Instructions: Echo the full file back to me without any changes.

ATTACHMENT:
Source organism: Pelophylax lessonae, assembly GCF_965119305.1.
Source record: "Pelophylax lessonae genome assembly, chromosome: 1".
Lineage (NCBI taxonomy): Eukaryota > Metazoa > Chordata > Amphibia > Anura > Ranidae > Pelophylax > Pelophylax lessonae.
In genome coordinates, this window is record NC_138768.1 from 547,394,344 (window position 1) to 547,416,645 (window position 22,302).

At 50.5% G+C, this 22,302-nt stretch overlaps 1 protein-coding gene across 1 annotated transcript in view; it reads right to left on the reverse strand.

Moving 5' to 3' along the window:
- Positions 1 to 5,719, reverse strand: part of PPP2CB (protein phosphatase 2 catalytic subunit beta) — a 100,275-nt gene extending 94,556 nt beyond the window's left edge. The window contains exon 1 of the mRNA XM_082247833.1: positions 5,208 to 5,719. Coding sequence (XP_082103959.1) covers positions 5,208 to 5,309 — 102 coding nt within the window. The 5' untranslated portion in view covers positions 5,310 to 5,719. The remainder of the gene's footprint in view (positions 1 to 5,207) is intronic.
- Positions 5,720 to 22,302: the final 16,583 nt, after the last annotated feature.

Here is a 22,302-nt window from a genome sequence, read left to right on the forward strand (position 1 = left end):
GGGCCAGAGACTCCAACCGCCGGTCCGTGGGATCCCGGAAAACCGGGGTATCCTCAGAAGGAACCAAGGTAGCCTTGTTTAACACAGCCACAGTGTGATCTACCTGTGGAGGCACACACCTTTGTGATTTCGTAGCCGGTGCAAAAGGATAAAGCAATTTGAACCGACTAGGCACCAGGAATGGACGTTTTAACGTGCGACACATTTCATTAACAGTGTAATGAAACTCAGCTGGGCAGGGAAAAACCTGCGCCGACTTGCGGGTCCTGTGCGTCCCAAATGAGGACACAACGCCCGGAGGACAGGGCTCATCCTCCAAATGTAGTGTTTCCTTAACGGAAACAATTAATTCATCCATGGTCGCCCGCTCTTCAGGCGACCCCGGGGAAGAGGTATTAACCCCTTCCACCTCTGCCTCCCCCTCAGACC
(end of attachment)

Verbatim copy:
Source organism: Pelophylax lessonae, assembly GCF_965119305.1.
Source record: "Pelophylax lessonae genome assembly, chromosome: 1".
Lineage (NCBI taxonomy): Eukaryota > Metazoa > Chordata > Amphibia > Anura > Ranidae > Pelophylax > Pelophylax lessonae.
In genome coordinates, this window is record NC_138768.1 from 547,394,344 (window position 1) to 547,416,645 (window position 22,302).

At 50.5% G+C, this 22,302-nt stretch overlaps 1 protein-coding gene across 1 annotated transcript in view; it reads right to left on the reverse strand.

Moving 5' to 3' along the window:
- Positions 1 to 5,719, reverse strand: part of PPP2CB (protein phosphatase 2 catalytic subunit beta) — a 100,275-nt gene extending 94,556 nt beyond the window's left edge. The window contains exon 1 of the mRNA XM_082247833.1: positions 5,208 to 5,719. Coding sequence (XP_082103959.1) covers positions 5,208 to 5,309 — 102 coding nt within the window. The 5' untranslated portion in view covers positions 5,310 to 5,719. The remainder of the gene's footprint in view (positions 1 to 5,207) is intronic.
- Positions 5,720 to 22,302: the final 16,583 nt, after the last annotated feature.

Here is a 22,302-nt window from a genome sequence, read left to right on the forward strand (position 1 = left end):
GGGCCAGAGACTCCAACCGCCGGTCCGTGGGATCCCGGAAAACCGGGGTATCCTCAGAAGGAACCAAGGTAGCCTTGTTTAACACAGCCACAGTGTGATCTACCTGTGGAGGCACACACCTTTGTGATTTCGTAGCCGGTGCAAAAGGATAAAGCAATTTGAACCGACTAGGCACCAGGAATGGACGTTTTAACGTGCGACACATTTCATTAACAGTGTAATGAAACTCAGCTGGGCAGGGAAAAACCTGCGCCGACTTGCGGGTCCTGTGCGTCCCAAATGAGGACACAACGCCCGGAGGACAGGGCTCATCCTCCAAATGTAGTGTTTCCTTAACGGAAACAATTAATTCATCCATGGTCGCCCGCTCTTCAGGCGACCCCGGGGAAGAGGTATTAACCCCTTCCACCTCTGCCTCCCCCTCAGACC